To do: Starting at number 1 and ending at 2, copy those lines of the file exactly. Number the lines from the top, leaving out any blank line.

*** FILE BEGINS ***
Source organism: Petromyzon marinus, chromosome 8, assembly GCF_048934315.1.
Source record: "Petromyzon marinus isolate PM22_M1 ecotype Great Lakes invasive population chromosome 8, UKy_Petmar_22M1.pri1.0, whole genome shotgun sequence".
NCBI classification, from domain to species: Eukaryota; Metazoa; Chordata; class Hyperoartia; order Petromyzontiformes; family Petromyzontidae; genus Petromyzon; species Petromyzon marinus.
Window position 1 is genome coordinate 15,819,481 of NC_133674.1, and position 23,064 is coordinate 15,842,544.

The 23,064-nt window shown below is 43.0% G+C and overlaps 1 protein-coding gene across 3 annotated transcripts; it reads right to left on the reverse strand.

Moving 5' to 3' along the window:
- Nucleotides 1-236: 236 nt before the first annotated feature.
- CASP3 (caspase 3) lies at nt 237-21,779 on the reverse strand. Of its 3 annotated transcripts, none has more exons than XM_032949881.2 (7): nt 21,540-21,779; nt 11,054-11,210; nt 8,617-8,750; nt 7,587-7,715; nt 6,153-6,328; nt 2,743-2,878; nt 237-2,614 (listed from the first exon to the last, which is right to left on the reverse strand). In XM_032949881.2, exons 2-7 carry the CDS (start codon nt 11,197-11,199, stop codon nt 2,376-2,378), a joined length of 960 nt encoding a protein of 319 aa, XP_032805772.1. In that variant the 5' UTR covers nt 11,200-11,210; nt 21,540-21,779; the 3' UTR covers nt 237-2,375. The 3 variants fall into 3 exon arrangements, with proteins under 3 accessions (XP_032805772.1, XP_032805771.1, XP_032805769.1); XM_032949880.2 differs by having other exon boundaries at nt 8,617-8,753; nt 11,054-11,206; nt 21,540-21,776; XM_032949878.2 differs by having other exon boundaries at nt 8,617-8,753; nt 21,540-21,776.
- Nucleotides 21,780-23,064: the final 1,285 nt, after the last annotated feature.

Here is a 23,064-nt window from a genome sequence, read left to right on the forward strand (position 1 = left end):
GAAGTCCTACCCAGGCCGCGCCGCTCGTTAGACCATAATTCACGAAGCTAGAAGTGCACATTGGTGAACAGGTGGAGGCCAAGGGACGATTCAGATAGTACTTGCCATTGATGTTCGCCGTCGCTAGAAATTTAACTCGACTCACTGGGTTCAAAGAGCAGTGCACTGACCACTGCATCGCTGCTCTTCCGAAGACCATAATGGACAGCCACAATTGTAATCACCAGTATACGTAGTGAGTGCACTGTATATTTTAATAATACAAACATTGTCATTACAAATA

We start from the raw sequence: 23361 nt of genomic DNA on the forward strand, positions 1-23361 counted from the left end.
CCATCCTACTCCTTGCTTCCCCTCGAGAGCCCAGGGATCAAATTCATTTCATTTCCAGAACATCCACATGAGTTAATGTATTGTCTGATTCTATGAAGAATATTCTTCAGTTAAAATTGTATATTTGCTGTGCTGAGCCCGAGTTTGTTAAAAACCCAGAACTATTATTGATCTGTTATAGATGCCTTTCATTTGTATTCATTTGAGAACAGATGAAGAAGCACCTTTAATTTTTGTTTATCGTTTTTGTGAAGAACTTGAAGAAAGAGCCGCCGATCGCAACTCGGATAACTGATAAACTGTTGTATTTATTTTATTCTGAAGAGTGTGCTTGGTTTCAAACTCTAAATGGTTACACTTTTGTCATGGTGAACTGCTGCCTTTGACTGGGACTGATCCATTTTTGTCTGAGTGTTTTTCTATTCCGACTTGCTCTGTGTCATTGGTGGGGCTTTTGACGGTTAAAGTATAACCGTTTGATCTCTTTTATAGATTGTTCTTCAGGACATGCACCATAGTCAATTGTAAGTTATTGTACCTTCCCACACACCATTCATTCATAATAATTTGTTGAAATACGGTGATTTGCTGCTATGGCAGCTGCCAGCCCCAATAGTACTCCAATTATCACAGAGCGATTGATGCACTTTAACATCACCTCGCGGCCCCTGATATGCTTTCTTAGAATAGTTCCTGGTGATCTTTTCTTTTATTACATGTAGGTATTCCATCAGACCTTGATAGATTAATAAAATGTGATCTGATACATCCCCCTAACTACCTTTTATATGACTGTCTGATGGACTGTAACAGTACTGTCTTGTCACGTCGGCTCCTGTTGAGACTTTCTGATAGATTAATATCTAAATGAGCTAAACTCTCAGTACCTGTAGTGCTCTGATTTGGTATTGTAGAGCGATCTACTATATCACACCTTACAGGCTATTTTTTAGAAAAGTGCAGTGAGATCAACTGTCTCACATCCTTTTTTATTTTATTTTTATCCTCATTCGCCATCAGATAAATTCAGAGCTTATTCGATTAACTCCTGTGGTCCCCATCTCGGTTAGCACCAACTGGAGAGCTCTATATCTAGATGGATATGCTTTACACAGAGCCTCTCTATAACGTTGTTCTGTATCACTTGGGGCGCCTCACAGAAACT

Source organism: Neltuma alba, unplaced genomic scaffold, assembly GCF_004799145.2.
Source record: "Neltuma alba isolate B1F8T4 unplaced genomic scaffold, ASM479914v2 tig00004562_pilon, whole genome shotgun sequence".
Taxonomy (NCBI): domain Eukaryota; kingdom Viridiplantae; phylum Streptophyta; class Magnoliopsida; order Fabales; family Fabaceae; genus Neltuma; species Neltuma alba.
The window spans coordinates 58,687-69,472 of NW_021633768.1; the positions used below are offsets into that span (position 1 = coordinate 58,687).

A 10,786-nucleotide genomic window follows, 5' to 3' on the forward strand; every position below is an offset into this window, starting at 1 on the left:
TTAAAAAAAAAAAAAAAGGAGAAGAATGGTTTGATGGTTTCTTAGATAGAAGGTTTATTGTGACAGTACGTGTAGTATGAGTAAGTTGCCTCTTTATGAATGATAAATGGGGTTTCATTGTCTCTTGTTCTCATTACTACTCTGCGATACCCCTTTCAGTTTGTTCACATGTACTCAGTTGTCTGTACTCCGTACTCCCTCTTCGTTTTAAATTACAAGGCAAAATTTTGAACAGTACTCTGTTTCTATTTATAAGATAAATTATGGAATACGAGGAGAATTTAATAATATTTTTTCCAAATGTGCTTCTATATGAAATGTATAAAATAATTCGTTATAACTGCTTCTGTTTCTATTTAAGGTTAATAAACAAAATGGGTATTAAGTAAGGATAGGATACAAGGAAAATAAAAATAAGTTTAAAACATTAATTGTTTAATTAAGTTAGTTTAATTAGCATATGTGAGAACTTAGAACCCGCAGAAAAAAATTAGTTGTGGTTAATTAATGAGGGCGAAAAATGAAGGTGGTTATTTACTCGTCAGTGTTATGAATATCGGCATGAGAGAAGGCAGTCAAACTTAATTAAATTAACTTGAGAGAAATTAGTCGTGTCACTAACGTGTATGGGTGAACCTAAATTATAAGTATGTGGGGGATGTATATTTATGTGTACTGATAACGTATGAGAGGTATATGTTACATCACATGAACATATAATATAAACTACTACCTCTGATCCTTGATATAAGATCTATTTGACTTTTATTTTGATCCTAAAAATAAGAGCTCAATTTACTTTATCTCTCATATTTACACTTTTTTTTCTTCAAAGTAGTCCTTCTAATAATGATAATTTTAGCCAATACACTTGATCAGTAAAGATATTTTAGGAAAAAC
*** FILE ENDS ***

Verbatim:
Source organism: Petromyzon marinus, chromosome 8, assembly GCF_048934315.1.
Source record: "Petromyzon marinus isolate PM22_M1 ecotype Great Lakes invasive population chromosome 8, UKy_Petmar_22M1.pri1.0, whole genome shotgun sequence".